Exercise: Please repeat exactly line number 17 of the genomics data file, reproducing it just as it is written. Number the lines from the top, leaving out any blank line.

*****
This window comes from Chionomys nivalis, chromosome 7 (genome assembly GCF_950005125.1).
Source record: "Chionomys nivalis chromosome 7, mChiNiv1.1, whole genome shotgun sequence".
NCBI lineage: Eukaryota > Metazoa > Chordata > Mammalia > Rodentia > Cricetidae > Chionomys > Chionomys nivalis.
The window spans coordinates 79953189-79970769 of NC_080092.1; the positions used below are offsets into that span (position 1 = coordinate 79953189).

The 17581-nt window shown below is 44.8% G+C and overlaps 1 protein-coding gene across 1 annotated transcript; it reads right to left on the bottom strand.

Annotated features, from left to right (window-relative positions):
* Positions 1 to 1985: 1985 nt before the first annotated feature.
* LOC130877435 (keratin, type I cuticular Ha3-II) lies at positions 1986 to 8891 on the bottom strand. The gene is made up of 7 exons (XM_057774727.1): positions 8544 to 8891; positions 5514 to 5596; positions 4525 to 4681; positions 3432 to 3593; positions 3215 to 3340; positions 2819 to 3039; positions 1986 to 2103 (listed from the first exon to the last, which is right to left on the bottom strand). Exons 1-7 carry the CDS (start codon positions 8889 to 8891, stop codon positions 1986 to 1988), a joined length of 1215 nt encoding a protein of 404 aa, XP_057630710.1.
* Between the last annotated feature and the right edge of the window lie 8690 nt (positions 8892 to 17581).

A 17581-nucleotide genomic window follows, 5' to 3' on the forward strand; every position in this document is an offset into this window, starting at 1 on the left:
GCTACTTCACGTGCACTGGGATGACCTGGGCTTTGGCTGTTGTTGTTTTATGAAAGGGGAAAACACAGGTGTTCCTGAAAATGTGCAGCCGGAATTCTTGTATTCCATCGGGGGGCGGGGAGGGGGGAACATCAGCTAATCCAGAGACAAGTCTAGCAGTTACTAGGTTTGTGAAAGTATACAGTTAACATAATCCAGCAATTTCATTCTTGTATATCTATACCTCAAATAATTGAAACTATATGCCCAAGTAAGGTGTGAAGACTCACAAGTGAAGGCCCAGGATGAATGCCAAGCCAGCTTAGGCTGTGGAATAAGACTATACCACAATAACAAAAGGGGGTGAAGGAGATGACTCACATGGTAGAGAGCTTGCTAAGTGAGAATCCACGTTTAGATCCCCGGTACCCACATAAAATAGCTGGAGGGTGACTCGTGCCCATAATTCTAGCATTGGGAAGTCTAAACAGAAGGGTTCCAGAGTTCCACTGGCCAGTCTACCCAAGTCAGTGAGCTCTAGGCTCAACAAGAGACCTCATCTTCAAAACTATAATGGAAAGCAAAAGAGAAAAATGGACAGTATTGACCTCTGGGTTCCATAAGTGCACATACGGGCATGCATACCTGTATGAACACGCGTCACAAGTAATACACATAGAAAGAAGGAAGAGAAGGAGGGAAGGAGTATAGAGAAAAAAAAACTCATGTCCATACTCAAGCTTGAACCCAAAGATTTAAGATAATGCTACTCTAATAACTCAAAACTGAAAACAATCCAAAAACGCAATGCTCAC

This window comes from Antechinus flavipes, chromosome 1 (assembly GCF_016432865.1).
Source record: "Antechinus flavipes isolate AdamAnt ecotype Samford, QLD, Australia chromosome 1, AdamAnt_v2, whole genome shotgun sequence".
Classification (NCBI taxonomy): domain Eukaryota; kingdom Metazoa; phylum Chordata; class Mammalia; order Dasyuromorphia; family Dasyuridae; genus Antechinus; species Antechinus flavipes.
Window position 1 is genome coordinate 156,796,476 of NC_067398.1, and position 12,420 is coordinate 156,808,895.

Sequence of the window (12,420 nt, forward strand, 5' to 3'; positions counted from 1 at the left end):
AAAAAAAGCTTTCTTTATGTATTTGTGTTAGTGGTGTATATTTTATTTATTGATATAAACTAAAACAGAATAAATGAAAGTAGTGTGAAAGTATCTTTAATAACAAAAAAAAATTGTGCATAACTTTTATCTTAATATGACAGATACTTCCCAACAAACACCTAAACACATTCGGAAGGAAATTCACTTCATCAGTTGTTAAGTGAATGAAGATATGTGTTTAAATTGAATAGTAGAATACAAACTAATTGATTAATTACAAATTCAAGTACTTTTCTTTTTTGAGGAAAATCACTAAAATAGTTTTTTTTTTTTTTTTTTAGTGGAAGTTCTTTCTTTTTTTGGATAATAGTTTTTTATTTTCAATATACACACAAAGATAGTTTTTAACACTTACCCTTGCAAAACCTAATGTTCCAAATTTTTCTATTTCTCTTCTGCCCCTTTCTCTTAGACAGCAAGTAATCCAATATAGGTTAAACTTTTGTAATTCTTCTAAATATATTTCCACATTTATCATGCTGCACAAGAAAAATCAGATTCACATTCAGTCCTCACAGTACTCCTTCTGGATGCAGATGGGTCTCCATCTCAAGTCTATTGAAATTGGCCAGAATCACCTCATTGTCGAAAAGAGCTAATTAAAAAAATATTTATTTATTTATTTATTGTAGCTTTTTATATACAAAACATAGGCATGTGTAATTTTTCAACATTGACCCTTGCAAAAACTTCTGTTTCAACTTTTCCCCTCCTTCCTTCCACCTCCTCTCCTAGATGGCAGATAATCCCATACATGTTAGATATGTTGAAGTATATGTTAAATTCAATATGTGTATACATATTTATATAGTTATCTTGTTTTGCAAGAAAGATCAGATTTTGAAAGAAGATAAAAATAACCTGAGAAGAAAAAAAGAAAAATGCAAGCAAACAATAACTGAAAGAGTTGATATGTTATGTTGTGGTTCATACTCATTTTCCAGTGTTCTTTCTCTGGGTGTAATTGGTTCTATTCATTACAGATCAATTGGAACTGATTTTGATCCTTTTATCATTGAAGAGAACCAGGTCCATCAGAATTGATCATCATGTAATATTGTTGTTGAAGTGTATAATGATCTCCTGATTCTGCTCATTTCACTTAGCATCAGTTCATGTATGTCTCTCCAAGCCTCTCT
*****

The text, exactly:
AAAAAAAGCTTTCTTTATGTATTTGTGTTAGTGGTGTATATTTTATTTATTGATATAAACTAAAACAGAATAAATGAAAGTAGTGTGAAAGTATCTTTAATAACAAAAAAAAATTGTGCATAACTTTTATCTTAATATGACAGATACTTCCCAACAAACACCTAAACACATTCGGAAGGAAATTCACTTCATCAGTTGTTAAGTGAATGAAGATATGTGTTTAAATTGAATAGTAGAATACAAACTAATTGATTAATTACAAATTCAAGTACTTTTCTTTTTTGAGGAAAATCACTAAAATAGTTTTTTTTTTTTTTTTTTAGTGGAAGTTCTTTCTTTTTTTGGATAATAGTTTTTTATTTTCAATATACACACAAAGATAGTTTTTAACACTTACCCTTGCAAAACCTAATGTTCCAAATTTTTCTATTTCTCTTCTGCCCCTTTCTCTTAGACAGCAAGTAATCCAATATAGGTTAAACTTTTGTAATTCTTCTAAATATATTTCCACATTTATCATGCTGCACAAGAAAAATCAGATTCACATTCAGTCCTCACAGTACTCCTTCTGGATGCAGATGGGTCTCCATCTCAAGTCTATTGAAATTGGCCAGAATCACCTCATTGTCGAAAAGAGCTAATTAAAAAAATATTTATTTATTTATTTATTGTAGCTTTTTATATACAAAACATAGGCATGTGTAATTTTTCAACATTGACCCTTGCAAAAACTTCTGTTTCAACTTTTCCCCTCCTTCCTTCCACCTCCTCTCCTAGATGGCAGATAATCCCATACATGTTAGATATGTTGAAGTATATGTTAAATTCAATATGTGTATACATATTTATATAGTTATCTTGTTTTGCAAGAAAGATCAGATTTTGAAAGAAGATAAAAATAACCTGAGAAGAAAAAAAGAAAAATGCAAGCAAACAATAACTGAAAGAGTTGATATGTTATGTTGTGGTTCATACTCATTTTCCAGTGTTCTTTCTCTGGGTGTAATTGGTTCTATTCATTACAGATCAATTGGAACTGATTTTGATCCTTTTATCATTGAAGAGAACCAGGTCCATCAGAATTGATCATCATGTAATATTGTTGTTGAAGTGTATAATGATCTCCTGATTCTGCTCATTTCACTTAGCATCAGTTCATGTATGTCTCTCCAAGCCTCTCT